Second-round picks are easily forgotten in the NBA, and on a roster as deep as the Nets’, that could certainly be the case. But day by day, practice after practice, Reggie Perry is trying to leave an impression.
Despite the culture shock of coming from tiny Southern towns and now playing with Hall of Fame-caliber teammates, Perry has made a fairly good impact.
“It’s been a great experience. This experience is what I’ve looked for coming into the NBA. One of my wishes was to be around great players, like Hall of Famers, and great teammates and stuff like that. It’s been great,” said Perry, who couldn’t believe he was playing with Kevin Durant and Kyrie Irving.
“I definitely said that to myself in my head. But I definitely try to keep my cool. The first day I got here, we played pickup, so as soon as we got on the court, everything was regular. Just playing basketball.”
Perry played at Mississippi State in Starkville, and grew up in Thomasville, Ga., where the population of 18,413 is only a tad bigger than the Barclays Center’s seating capacity. But he’s acclimating not only to the pace of New York but also to practice in the NBA.
“I love Reggie, the draft pick. He’s a young kid that works very, very hard but knows the game of basketball,” Jeff Green said. “Honestly — well, it’s hard with the rotations we have here — but down the line in his career, I think he’ll be able to play multiple positions as well. He is very talented.”
DeAndre Jordan has bullied his share of centers, and is impressed with not only Perry’s skill and inquisitiveness, but also the 6-foot-10, 250-pounder’s strength and toughness — even if he pretended he couldn’t remember his name.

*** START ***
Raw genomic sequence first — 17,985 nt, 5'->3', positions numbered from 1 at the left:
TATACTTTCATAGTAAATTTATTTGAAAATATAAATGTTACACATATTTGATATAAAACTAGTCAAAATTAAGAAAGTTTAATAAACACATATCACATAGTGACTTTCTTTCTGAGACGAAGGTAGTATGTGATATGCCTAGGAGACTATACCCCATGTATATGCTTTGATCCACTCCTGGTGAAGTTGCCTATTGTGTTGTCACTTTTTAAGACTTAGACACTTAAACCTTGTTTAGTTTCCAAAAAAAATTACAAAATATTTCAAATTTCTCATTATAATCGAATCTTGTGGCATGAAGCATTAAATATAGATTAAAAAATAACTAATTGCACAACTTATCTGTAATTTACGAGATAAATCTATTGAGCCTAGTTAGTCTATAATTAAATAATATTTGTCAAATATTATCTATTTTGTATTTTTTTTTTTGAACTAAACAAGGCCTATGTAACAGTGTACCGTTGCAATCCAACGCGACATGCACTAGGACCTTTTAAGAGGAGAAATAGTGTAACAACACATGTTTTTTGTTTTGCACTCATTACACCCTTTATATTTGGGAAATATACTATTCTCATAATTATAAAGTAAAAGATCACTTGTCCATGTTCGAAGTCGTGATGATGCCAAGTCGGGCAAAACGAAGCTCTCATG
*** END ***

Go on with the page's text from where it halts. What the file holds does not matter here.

“Who? Who? Oh, you mean Rook!” Jordan said with a laugh. “Man, I love Rook. I love what he’s doing. He is a tough player, no fear out there, a very strong guy and a skilled player who can shoot the basketball.
“Like I said, Rook’s done a great job. Just to be able to have someone around who’s a young player, wants to soak up all that knowledge and work as hard as he can. It’s great to have someone like that on our team.”
Perry averaged 17.4 points and 10.1 boards last season as a sophomore, shooting 32.4 percent from 3-point range. While he won’t get those stats or those minutes, Steve Nash does see a future for him if he continues to develop.
“Reggie is a modern 5,” Nash said. “Fortunately for Reggie’s development, as a developmental player, he can stretch the floor with a 3 and also make plays for his teammates. He’s got a lot of skills and attributes that allow him that versatility to be a small-ball 5 in the modern game.”
The Nets requested waivers on guard Jordan Bowden and forward Nate Sestina to pare the roster to 20.